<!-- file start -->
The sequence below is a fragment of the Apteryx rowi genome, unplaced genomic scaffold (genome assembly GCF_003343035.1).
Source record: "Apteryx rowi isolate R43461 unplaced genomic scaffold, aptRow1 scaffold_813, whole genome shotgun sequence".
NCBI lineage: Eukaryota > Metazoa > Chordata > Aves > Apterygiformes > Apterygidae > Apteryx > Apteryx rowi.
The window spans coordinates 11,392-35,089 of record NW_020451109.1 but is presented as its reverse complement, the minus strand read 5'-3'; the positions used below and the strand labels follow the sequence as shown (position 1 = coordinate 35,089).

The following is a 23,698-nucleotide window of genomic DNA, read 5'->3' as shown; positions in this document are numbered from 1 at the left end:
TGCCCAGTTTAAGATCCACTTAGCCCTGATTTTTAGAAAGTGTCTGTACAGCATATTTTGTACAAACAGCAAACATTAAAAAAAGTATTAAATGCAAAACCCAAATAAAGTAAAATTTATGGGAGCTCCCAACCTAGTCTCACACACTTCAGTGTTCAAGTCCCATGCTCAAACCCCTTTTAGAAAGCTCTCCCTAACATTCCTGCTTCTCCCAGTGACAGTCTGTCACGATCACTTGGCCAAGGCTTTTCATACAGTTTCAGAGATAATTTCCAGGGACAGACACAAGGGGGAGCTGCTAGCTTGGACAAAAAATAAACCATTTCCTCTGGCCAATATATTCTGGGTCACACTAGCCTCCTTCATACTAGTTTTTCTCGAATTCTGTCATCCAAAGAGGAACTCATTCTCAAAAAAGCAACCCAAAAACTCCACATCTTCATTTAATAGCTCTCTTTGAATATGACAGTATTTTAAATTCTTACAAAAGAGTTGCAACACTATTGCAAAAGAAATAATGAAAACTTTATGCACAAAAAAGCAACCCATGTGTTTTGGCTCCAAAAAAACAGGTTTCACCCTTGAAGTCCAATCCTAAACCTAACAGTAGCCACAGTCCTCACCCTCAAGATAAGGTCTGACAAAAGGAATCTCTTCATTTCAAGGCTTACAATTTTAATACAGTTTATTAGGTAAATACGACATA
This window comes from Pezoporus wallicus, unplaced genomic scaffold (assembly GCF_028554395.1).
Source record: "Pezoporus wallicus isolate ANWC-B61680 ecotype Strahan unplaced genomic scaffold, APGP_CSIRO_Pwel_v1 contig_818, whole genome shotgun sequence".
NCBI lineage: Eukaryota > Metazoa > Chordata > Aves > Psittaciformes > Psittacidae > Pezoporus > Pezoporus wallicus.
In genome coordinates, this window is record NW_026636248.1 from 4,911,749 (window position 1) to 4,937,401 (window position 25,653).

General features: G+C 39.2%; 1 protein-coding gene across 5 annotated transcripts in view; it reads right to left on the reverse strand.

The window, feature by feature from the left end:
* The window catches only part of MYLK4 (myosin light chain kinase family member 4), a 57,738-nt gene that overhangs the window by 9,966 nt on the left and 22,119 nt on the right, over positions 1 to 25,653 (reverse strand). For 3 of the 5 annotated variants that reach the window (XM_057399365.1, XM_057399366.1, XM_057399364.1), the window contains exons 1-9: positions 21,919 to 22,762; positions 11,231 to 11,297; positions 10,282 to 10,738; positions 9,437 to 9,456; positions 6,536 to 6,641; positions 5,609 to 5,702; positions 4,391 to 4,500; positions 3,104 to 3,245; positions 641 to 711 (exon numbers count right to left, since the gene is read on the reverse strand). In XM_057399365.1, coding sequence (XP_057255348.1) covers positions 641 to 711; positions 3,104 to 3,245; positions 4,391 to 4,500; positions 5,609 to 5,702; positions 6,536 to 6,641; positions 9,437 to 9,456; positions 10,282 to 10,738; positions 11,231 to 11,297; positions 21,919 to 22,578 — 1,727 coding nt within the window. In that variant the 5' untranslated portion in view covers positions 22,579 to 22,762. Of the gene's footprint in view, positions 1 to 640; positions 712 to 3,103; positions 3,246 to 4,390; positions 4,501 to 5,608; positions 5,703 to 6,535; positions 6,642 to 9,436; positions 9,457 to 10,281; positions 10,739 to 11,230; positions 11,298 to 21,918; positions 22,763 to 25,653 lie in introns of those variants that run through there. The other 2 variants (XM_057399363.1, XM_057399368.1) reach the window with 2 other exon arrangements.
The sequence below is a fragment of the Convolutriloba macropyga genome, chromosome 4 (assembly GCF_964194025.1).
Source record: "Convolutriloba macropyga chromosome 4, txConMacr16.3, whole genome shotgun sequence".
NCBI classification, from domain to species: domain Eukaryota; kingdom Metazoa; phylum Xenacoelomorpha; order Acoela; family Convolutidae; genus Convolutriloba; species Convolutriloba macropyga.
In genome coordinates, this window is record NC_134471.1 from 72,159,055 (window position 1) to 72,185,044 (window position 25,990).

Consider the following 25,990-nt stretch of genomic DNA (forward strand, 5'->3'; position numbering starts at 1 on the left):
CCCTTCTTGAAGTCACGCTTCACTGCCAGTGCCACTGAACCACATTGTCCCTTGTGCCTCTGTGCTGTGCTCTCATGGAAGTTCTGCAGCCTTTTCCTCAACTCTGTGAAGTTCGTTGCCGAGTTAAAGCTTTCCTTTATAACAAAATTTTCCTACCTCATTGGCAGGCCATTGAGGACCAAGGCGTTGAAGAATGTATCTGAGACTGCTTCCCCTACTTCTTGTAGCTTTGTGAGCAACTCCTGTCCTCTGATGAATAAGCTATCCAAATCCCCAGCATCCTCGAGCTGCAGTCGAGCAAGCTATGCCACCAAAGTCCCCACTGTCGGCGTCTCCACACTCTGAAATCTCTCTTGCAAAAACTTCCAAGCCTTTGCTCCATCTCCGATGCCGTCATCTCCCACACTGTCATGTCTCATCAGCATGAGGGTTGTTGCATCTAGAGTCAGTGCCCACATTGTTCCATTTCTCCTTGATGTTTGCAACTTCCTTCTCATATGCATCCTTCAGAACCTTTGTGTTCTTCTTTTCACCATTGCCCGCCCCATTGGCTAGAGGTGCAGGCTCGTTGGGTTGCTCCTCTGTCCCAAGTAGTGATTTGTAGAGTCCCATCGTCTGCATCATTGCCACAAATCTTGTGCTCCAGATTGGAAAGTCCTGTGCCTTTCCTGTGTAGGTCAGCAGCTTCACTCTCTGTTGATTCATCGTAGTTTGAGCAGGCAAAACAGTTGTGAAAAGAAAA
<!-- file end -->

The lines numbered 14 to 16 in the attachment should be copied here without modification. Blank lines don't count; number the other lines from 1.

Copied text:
The sequence below is a fragment of the Convolutriloba macropyga genome, chromosome 4 (assembly GCF_964194025.1).
Source record: "Convolutriloba macropyga chromosome 4, txConMacr16.3, whole genome shotgun sequence".
NCBI classification, from domain to species: domain Eukaryota; kingdom Metazoa; phylum Xenacoelomorpha; order Acoela; family Convolutidae; genus Convolutriloba; species Convolutriloba macropyga.